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Use of a Raw Meat-Based Diet or a Dry Kibble Diet for Sand Cats (Felis Margarita)

Updated: May 8, 2020

DATE: 1997



Crissey, S.D., Swanson, J.A., Lintzenich, B.A., et al. (1997). Use of a raw meat-based diet or a dry kibble diet for sand cats (Felis margarita). Journal of Animal Science, 75(8): 2154–2160.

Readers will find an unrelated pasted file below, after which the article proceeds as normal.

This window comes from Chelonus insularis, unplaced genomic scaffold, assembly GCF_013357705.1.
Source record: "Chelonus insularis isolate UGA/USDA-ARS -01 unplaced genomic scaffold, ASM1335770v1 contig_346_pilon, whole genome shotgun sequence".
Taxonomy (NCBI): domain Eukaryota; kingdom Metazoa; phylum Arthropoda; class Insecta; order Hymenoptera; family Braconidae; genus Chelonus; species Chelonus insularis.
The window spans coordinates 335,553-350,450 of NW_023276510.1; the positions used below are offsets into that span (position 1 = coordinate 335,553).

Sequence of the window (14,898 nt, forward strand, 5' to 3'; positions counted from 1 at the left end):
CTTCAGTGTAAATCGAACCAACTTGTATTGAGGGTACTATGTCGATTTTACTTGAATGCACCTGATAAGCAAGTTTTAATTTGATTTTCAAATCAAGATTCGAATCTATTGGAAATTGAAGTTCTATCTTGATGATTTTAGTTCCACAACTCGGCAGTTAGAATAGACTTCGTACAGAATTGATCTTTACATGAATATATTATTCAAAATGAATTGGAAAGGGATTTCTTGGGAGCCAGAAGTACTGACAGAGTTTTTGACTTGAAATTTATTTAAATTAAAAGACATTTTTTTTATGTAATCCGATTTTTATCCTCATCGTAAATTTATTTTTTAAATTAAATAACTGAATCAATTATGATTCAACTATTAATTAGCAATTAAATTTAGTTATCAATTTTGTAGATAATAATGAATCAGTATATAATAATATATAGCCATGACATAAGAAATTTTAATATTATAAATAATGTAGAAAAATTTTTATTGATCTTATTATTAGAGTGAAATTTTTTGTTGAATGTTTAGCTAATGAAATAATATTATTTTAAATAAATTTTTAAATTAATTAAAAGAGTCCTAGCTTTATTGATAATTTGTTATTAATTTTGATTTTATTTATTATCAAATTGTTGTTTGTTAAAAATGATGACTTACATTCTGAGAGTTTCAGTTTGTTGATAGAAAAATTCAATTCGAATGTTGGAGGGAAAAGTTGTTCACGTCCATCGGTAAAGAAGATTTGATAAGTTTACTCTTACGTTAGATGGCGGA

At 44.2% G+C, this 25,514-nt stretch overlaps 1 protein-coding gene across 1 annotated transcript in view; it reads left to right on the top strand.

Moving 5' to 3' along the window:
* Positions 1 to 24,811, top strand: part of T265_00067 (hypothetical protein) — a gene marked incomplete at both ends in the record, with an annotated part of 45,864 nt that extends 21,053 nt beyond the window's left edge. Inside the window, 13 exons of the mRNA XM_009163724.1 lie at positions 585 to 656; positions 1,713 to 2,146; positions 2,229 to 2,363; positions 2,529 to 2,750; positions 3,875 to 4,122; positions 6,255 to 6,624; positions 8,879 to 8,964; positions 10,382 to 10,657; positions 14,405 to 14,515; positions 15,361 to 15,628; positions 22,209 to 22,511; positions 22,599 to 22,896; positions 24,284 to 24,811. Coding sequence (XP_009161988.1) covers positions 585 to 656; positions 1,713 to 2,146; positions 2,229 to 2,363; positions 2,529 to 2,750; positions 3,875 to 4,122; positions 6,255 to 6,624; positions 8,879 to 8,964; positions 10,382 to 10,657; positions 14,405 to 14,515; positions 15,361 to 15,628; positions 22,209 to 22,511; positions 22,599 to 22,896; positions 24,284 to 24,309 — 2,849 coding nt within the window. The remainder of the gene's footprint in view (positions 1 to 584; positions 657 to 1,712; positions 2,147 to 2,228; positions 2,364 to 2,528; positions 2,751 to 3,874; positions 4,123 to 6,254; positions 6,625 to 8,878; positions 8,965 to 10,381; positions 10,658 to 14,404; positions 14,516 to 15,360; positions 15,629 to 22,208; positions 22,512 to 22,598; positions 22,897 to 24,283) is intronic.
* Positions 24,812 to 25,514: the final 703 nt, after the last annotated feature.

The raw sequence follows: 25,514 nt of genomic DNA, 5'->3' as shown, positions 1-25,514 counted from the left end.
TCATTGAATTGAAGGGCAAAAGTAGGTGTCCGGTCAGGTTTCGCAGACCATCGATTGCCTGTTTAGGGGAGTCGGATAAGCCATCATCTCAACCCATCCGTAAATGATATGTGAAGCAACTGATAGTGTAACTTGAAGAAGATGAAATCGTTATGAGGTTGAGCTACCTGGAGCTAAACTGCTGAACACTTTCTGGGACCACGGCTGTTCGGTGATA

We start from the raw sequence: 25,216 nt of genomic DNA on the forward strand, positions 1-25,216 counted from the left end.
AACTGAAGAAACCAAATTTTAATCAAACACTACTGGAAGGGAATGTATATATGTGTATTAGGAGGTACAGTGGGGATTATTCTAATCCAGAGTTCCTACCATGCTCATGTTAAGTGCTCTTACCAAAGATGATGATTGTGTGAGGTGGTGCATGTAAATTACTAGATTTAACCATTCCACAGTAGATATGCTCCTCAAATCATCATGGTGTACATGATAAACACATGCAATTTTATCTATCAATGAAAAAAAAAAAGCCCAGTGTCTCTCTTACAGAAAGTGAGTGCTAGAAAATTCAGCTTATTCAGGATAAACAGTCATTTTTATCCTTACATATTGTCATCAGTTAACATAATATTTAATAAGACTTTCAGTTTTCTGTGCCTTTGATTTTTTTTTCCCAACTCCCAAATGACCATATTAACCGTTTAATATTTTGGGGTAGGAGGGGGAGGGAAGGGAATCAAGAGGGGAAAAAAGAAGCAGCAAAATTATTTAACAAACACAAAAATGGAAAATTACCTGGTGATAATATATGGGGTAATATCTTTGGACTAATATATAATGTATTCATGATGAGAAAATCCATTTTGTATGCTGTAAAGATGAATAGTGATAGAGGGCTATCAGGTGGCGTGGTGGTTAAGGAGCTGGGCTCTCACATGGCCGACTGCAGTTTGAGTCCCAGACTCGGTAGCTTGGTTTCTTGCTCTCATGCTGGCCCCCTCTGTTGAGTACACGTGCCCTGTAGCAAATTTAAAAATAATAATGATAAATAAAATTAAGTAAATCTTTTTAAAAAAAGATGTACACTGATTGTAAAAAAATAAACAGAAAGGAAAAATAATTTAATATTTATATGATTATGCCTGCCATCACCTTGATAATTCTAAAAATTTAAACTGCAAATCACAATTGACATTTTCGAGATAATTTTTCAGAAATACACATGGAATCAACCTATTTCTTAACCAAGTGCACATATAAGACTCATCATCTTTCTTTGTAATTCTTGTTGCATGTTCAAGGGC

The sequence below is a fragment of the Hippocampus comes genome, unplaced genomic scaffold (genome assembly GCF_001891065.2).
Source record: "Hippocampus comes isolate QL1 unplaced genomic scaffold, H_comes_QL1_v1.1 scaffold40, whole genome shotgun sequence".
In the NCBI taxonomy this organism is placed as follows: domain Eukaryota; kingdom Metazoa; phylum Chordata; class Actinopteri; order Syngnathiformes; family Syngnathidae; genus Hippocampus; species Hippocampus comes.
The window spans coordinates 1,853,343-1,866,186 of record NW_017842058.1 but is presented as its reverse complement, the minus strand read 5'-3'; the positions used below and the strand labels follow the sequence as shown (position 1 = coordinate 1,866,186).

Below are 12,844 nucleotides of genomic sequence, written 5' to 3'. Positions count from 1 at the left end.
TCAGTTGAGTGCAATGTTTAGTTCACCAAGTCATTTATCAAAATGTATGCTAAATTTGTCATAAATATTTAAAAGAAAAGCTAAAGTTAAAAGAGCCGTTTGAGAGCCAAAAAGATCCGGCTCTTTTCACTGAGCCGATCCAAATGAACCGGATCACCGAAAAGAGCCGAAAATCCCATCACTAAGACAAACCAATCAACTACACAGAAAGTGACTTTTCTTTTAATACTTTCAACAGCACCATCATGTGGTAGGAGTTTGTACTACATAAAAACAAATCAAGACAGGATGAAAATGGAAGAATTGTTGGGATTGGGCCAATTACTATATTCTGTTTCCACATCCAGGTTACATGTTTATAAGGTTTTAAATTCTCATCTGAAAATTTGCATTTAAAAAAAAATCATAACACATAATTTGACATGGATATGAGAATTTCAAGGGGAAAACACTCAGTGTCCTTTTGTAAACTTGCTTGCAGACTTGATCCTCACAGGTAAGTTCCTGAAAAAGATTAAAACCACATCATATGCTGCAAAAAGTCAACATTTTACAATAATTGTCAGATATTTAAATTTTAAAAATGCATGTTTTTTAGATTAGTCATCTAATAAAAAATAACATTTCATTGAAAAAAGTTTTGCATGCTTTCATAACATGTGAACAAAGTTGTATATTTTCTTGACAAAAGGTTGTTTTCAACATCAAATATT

Limited information is available on the utilization of different types of diets by captive exotic felid species. Utilization of diets by small exotic felids may differ depending on the diet fed. Eight sand cats (Felis margarita), which are small, 2- to 4-kg cats, were used to examine the digestibility of two types of diets: a raw meat-based diet and a dry kibble diet. Dry matter, crude protein and energy intakes and digestibilities were evaluated. Digestibilities for dry matter, energy, and crude protein were 83.5 +/- 4.8, 89.6 +/- 5.2, 92.4 +/- 5.3% for the raw meat-based diet and 72.7 +/- 12.3, 76.8 +/- 14.5, and 77.9 +/- 13.5% for the kibble diet. Physiological variables also were examined and included plasma taurine, vitamin A, retinyl palmitate, beta-carotene, calcium, and phosphorus. Plasma taurine means were 91.4 +/- 8.4 mumol/L in cats consuming the raw meat-based diet and 248.0 +/- 23.2 mumol/L in cats consuming the kibble diet. Plasma phosphorus was 5.2 +/- .1 and 4.5 +/- .1 mg/dL, respectively, in cats consuming raw meat-based and kibble diets. beta-Carotene was 25.2 +/- 2.9 and 2.9 +/- .3 micrograms/dL, respectively, for cats consuming the raw meat-based and kibble diets. These results indicate that diets formulated for small captive exotic felid species should be evaluated with respect to diet type and nutrient utilization.


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